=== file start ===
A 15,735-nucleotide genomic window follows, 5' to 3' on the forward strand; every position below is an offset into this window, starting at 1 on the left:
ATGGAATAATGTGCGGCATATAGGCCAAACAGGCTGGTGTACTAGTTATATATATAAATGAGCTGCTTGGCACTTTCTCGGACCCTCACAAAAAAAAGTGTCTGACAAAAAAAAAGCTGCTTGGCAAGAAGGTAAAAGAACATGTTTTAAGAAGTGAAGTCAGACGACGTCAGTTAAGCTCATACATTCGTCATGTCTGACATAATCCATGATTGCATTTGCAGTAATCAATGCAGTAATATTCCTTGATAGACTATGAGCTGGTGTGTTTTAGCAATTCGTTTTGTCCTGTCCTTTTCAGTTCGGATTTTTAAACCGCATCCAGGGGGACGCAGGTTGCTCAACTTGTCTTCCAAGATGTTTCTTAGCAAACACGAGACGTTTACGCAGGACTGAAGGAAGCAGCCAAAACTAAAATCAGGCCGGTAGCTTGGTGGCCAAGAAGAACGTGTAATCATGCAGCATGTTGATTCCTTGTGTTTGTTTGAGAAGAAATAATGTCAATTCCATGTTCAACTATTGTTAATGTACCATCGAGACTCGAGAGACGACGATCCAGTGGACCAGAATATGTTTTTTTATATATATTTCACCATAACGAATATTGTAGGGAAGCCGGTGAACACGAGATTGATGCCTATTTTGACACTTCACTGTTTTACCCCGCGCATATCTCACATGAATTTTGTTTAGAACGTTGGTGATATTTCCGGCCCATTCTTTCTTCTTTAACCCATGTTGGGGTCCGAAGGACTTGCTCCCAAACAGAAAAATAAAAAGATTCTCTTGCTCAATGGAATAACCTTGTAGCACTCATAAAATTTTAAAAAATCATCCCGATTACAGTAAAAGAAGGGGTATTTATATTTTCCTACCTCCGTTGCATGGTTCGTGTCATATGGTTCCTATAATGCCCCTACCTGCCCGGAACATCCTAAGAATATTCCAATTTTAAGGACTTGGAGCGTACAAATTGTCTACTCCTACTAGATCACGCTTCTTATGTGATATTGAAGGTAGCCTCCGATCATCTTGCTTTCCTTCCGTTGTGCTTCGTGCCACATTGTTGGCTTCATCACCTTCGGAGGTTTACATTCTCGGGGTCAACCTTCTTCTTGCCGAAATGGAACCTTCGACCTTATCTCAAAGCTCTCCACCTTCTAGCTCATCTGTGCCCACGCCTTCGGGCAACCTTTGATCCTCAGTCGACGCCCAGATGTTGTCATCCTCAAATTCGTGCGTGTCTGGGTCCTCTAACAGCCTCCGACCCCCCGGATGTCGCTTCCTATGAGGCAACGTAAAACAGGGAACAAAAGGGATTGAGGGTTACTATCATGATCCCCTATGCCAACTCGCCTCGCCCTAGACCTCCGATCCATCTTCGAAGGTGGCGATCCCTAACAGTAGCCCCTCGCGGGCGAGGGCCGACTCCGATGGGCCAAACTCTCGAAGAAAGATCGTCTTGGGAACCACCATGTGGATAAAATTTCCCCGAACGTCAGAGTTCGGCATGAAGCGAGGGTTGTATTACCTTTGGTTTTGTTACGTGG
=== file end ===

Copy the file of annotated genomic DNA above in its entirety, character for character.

A 15,735-nucleotide genomic window follows, 5' to 3' on the forward strand; every position below is an offset into this window, starting at 1 on the left:
ATGGAATAATGTGCGGCATATAGGCCAAACAGGCTGGTGTACTAGTTATATATATAAATGAGCTGCTTGGCACTTTCTCGGACCCTCACAAAAAAAAGTGTCTGACAAAAAAAAAGCTGCTTGGCAAGAAGGTAAAAGAACATGTTTTAAGAAGTGAAGTCAGACGACGTCAGTTAAGCTCATACATTCGTCATGTCTGACATAATCCATGATTGCATTTGCAGTAATCAATGCAGTAATATTCCTTGATAGACTATGAGCTGGTGTGTTTTAGCAATTCGTTTTGTCCTGTCCTTTTCAGTTCGGATTTTTAAACCGCATCCAGGGGGACGCAGGTTGCTCAACTTGTCTTCCAAGATGTTTCTTAGCAAACACGAGACGTTTACGCAGGACTGAAGGAAGCAGCCAAAACTAAAATCAGGCCGGTAGCTTGGTGGCCAAGAAGAACGTGTAATCATGCAGCATGTTGATTCCTTGTGTTTGTTTGAGAAGAAATAATGTCAATTCCATGTTCAACTATTGTTAATGTACCATCGAGACTCGAGAGACGACGATCCAGTGGACCAGAATATGTTTTTTTATATATATTTCACCATAACGAATATTGTAGGGAAGCCGGTGAACACGAGATTGATGCCTATTTTGACACTTCACTGTTTTACCCCGCGCATATCTCACATGAATTTTGTTTAGAACGTTGGTGATATTTCCGGCCCATTCTTTCTTCTTTAACCCATGTTGGGGTCCGAAGGACTTGCTCCCAAACAGAAAAATAAAAAGATTCTCTTGCTCAATGGAATAACCTTGTAGCACTCATAAAATTTTAAAAAATCATCCCGATTACAGTAAAAGAAGGGGTATTTATATTTTCCTACCTCCGTTGCATGGTTCGTGTCATATGGTTCCTATAATGCCCCTACCTGCCCGGAACATCCTAAGAATATTCCAATTTTAAGGACTTGGAGCGTACAAATTGTCTACTCCTACTAGATCACGCTTCTTATGTGATATTGAAGGTAGCCTCCGATCATCTTGCTTTCCTTCCGTTGTGCTTCGTGCCACATTGTTGGCTTCATCACCTTCGGAGGTTTACATTCTCGGGGTCAACCTTCTTCTTGCCGAAATGGAACCTTCGACCTTATCTCAAAGCTCTCCACCTTCTAGCTCATCTGTGCCCACGCCTTCGGGCAACCTTTGATCCTCAGTCGACGCCCAGATGTTGTCATCCTCAAATTCGTGCGTGTCTGGGTCCTCTAACAGCCTCCGACCCCCCGGATGTCGCTTCCTATGAGGCAACGTAAAACAGGGAACAAAAGGGATTGAGGGTTACTATCATGATCCCCTATGCCAACTCGCCTCGCCCTAGACCTCCGATCCATCTTCGAAGGTGGCGATCCCTAACAGTAGCCCCTCGCGGGCGAGGGCCGACTCCGATGGGCCAAACTCTCGAAGAAAGATCGTCTTGGGAACCACCATGTGGATAAAATTTCCCCGAACGTCAGAGTTCGGCATGAAGCGAGGGTTGTATTACCTTTGGTTTTGTTACGTGG